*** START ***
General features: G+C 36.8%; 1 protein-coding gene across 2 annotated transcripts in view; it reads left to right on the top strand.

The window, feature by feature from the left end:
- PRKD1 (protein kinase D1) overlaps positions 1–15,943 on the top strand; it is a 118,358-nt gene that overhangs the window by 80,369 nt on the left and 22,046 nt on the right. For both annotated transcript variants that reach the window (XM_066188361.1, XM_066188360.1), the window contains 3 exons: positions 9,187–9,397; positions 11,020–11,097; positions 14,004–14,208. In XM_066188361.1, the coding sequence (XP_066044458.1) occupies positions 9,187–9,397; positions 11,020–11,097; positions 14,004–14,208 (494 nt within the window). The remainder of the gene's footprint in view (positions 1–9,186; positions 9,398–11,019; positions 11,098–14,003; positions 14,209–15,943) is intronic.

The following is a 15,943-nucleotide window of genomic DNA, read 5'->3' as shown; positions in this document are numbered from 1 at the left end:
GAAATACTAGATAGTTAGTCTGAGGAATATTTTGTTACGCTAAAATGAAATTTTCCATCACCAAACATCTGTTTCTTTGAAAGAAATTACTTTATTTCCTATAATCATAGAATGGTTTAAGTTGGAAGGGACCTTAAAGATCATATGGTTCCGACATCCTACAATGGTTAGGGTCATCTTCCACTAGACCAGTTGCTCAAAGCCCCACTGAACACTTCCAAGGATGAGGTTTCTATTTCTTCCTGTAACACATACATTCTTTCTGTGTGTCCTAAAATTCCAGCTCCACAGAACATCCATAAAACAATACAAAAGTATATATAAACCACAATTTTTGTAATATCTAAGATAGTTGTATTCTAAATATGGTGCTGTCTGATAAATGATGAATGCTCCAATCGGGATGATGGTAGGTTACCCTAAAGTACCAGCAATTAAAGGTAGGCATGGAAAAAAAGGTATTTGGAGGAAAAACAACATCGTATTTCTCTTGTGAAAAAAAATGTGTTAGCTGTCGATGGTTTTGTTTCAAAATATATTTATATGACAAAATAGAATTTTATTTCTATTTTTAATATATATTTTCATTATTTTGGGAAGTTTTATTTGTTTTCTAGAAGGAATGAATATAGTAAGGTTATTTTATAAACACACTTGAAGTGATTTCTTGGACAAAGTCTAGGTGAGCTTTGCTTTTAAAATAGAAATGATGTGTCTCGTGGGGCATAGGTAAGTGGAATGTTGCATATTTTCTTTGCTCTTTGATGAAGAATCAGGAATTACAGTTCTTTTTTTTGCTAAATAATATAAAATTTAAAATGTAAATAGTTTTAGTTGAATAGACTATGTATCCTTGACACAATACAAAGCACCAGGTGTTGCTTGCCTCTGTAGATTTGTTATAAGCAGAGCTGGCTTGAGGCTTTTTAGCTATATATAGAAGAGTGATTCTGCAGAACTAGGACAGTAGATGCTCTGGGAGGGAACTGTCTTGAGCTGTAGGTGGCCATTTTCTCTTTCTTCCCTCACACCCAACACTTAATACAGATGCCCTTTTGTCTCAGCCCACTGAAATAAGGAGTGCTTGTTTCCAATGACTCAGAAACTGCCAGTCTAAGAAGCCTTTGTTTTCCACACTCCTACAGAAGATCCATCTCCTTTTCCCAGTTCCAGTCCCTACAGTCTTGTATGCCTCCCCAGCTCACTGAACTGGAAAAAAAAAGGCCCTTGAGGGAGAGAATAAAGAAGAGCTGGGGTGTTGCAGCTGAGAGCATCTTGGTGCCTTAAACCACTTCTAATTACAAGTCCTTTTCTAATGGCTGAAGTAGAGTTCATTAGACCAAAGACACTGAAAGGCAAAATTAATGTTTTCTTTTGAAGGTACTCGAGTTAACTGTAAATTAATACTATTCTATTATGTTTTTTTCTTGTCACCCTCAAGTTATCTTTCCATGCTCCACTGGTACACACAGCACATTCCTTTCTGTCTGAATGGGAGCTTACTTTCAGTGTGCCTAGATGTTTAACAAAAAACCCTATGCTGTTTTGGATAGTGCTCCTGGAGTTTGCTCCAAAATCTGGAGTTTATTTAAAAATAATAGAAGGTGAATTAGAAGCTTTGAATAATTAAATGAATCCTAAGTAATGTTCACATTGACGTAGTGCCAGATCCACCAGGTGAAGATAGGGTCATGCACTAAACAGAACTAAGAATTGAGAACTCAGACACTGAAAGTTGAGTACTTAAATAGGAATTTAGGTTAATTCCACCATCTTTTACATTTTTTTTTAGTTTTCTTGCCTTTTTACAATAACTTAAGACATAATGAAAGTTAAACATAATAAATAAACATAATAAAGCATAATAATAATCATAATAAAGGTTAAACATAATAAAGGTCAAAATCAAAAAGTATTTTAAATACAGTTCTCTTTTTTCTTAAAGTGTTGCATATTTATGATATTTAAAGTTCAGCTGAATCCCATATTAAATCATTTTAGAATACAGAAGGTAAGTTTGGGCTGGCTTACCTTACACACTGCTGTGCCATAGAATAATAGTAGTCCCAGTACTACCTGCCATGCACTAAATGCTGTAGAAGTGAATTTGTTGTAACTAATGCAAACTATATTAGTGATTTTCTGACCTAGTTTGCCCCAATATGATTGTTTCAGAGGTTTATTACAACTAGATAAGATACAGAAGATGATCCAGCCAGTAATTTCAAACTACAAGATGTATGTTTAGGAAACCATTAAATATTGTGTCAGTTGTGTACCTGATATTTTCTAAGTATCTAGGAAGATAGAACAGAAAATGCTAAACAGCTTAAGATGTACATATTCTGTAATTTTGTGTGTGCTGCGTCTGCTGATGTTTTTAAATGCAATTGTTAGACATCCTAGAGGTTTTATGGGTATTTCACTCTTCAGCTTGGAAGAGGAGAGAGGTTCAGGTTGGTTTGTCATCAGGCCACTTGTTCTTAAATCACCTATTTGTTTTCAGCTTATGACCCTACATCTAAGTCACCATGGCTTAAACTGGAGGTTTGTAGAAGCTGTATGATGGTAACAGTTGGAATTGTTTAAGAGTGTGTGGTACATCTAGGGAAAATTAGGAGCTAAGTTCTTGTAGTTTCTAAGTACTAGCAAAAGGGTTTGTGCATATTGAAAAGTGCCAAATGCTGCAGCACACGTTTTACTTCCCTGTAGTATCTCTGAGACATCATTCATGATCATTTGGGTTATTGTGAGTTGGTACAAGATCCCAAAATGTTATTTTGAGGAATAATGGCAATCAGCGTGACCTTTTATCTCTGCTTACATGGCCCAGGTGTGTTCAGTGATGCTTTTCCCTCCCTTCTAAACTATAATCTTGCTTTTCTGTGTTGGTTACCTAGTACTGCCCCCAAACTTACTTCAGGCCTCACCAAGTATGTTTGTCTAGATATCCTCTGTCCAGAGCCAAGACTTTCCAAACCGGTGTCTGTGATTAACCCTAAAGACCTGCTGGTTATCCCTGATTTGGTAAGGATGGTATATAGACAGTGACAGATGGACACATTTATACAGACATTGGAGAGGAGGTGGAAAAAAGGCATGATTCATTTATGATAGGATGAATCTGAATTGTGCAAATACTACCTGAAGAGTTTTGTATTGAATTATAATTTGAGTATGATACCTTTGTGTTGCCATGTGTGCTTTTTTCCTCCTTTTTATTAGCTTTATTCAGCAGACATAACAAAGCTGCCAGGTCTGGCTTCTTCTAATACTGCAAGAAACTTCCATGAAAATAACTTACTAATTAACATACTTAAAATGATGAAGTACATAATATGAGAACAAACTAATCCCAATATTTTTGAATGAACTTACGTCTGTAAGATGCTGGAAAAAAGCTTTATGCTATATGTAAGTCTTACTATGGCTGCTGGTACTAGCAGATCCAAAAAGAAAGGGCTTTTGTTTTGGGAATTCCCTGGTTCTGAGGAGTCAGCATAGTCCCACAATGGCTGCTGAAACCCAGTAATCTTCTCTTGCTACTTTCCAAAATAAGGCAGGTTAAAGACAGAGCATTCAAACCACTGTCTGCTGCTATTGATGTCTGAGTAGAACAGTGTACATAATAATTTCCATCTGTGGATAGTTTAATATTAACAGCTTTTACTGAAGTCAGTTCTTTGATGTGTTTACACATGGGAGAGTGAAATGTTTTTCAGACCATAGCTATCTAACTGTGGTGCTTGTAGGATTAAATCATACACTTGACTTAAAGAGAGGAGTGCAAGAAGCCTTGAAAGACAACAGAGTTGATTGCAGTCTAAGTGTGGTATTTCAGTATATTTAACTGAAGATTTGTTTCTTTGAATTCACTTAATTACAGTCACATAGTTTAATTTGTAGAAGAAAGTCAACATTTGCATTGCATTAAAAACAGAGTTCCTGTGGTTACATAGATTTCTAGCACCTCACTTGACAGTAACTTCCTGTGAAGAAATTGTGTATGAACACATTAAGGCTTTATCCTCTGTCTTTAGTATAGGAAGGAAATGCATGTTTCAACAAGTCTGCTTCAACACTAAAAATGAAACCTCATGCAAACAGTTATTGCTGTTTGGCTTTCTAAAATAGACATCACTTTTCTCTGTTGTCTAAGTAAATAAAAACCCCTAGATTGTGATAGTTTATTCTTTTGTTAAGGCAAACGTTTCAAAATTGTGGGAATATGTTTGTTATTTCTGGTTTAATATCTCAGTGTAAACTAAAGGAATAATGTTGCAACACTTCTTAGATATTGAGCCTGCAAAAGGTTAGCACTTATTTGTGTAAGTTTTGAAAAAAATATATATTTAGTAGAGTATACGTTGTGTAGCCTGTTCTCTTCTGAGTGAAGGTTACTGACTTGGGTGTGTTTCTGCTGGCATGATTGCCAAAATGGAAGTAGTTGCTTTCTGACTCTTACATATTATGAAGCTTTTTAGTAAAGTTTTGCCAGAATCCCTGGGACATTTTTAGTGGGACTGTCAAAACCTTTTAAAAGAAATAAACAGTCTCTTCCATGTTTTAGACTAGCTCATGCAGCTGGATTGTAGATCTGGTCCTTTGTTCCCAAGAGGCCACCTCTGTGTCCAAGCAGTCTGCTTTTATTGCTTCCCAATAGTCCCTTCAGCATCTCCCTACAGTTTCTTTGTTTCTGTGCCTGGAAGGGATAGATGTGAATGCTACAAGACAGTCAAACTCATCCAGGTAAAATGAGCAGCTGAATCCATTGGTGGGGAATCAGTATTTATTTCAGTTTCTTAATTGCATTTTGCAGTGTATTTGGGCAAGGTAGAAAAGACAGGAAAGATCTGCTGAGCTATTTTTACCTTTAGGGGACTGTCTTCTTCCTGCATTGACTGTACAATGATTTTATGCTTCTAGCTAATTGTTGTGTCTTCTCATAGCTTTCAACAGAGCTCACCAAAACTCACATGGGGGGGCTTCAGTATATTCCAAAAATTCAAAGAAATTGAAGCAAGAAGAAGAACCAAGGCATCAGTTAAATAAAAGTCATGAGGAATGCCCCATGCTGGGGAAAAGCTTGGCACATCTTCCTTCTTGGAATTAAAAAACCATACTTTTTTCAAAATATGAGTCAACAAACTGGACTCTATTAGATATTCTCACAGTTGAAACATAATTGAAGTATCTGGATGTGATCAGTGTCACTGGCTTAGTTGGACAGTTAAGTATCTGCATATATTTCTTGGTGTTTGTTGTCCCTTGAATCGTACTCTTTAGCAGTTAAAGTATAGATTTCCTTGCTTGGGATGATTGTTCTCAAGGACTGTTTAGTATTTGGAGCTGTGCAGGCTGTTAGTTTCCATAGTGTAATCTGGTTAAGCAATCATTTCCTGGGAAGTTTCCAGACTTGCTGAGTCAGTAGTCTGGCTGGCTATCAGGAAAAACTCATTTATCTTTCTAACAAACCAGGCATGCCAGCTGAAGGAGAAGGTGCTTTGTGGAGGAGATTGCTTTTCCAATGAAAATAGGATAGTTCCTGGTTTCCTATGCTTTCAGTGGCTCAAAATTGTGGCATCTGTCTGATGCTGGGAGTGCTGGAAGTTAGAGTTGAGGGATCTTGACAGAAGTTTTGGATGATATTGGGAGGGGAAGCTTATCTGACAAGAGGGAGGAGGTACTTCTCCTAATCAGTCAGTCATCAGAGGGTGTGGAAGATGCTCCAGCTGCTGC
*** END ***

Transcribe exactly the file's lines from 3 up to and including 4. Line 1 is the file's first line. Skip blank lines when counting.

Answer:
- PRKD1 (protein kinase D1) overlaps positions 1–15,943 on the top strand; it is a 118,358-nt gene that overhangs the window by 80,369 nt on the left and 22,046 nt on the right. For both annotated transcript variants that reach the window (XM_066188361.1, XM_066188360.1), the window contains 3 exons: positions 9,187–9,397; positions 11,020–11,097; positions 14,004–14,208. In XM_066188361.1, the coding sequence (XP_066044458.1) occupies positions 9,187–9,397; positions 11,020–11,097; positions 14,004–14,208 (494 nt within the window). The remainder of the gene's footprint in view (positions 1–9,186; positions 9,398–11,019; positions 11,098–14,003; positions 14,209–15,943) is intronic.

The following is a 15,943-nucleotide window of genomic DNA, read 5'->3' as shown; positions in this document are numbered from 1 at the left end: